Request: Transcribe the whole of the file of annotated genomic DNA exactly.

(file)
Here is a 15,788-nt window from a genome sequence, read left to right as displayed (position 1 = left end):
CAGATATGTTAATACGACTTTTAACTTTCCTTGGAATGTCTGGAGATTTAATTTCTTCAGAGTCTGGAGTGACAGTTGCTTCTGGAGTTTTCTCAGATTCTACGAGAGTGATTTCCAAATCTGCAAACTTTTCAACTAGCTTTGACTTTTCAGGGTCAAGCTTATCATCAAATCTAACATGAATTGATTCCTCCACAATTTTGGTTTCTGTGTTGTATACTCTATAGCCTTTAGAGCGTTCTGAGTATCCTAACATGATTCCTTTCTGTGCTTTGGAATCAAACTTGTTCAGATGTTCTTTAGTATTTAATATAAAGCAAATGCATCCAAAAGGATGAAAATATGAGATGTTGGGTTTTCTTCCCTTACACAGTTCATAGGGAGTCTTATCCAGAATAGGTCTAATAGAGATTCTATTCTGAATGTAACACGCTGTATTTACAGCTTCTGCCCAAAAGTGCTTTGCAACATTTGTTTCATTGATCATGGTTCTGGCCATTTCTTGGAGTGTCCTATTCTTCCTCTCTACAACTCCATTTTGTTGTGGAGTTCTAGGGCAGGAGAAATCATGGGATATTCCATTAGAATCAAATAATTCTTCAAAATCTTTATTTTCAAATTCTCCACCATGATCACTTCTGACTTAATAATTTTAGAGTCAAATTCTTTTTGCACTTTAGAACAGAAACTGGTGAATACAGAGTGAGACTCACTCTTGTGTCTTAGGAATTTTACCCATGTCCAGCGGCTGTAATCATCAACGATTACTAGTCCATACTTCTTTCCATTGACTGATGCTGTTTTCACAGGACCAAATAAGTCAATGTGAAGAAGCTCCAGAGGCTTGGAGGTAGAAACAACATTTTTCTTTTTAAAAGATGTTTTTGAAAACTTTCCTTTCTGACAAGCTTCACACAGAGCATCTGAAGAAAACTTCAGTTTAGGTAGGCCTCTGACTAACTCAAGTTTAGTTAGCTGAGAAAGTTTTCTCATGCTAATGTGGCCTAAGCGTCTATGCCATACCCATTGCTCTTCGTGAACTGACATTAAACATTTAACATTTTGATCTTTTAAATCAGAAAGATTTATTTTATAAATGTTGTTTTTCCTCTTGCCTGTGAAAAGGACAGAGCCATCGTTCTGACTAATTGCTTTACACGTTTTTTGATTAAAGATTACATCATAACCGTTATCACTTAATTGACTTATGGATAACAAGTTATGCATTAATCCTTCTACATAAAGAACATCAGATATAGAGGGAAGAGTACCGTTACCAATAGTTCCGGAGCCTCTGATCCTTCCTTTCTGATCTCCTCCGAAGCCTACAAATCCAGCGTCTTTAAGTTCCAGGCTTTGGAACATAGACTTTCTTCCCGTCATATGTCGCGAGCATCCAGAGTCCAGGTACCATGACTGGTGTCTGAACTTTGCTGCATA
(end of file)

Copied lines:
Here is a 15,788-nt window from a genome sequence, read left to right as displayed (position 1 = left end):
CAGATATGTTAATACGACTTTTAACTTTCCTTGGAATGTCTGGAGATTTAATTTCTTCAGAGTCTGGAGTGACAGTTGCTTCTGGAGTTTTCTCAGATTCTACGAGAGTGATTTCCAAATCTGCAAACTTTTCAACTAGCTTTGACTTTTCAGGGTCAAGCTTATCATCAAATCTAACATGAATTGATTCCTCCACAATTTTGGTTTCTGTGTTGTATACTCTATAGCCTTTAGAGCGTTCTGAGTATCCTAACATGATTCCTTTCTGTGCTTTGGAATCAAACTTGTTCAGATGTTCTTTAGTATTTAATATAAAGCAAATGCATCCAAAAGGATGAAAATATGAGATGTTGGGTTTTCTTCCCTTACACAGTTCATAGGGAGTCTTATCCAGAATAGGTCTAATAGAGATTCTATTCTGAATGTAACACGCTGTATTTACAGCTTCTGCCCAAAAGTGCTTTGCAACATTTGTTTCATTGATCATGGTTCTGGCCATTTCTTGGAGTGTCCTATTCTTCCTCTCTACAACTCCATTTTGTTGTGGAGTTCTAGGGCAGGAGAAATCATGGGATATTCCATTAGAATCAAATAATTCTTCAAAATCTTTATTTTCAAATTCTCCACCATGATCACTTCTGACTTAATAATTTTAGAGTCAAATTCTTTTTGCACTTTAGAACAGAAACTGGTGAATACAGAGTGAGACTCACTCTTGTGTCTTAGGAATTTTACCCATGTCCAGCGGCTGTAATCATCAACGATTACTAGTCCATACTTCTTTCCATTGACTGATGCTGTTTTCACAGGACCAAATAAGTCAATGTGAAGAAGCTCCAGAGGCTTGGAGGTAGAAACAACATTTTTCTTTTTAAAAGATGTTTTTGAAAACTTTCCTTTCTGACAAGCTTCACACAGAGCATCTGAAGAAAACTTCAGTTTAGGTAGGCCTCTGACTAACTCAAGTTTAGTTAGCTGAGAAAGTTTTCTCATGCTAATGTGGCCTAAGCGTCTATGCCATACCCATTGCTCTTCGTGAACTGACATTAAACATTTAACATTTTGATCTTTTAAATCAGAAAGATTTATTTTATAAATGTTGTTTTTCCTCTTGCCTGTGAAAAGGACAGAGCCATCGTTCTGACTAATTGCTTTACACGTTTTTTGATTAAAGATTACATCATAACCGTTATCACTTAATTGACTTATGGATAACAAGTTATGCATTAATCCTTCTACATAAAGAACATCAGATATAGAGGGAAGAGTACCGTTACCAATAGTTCCGGAGCCTCTGATCCTTCCTTTCTGATCTCCTCCGAAGCCTACAAATCCAGCGTCTTTAAGTTCCAGGCTTTGGAACATAGACTTTCTTCCCGTCATATGTCGCGAGCATCCAGAGTCCAGGTACCATGACTGGTGTCTGAACTTTGCTGCATA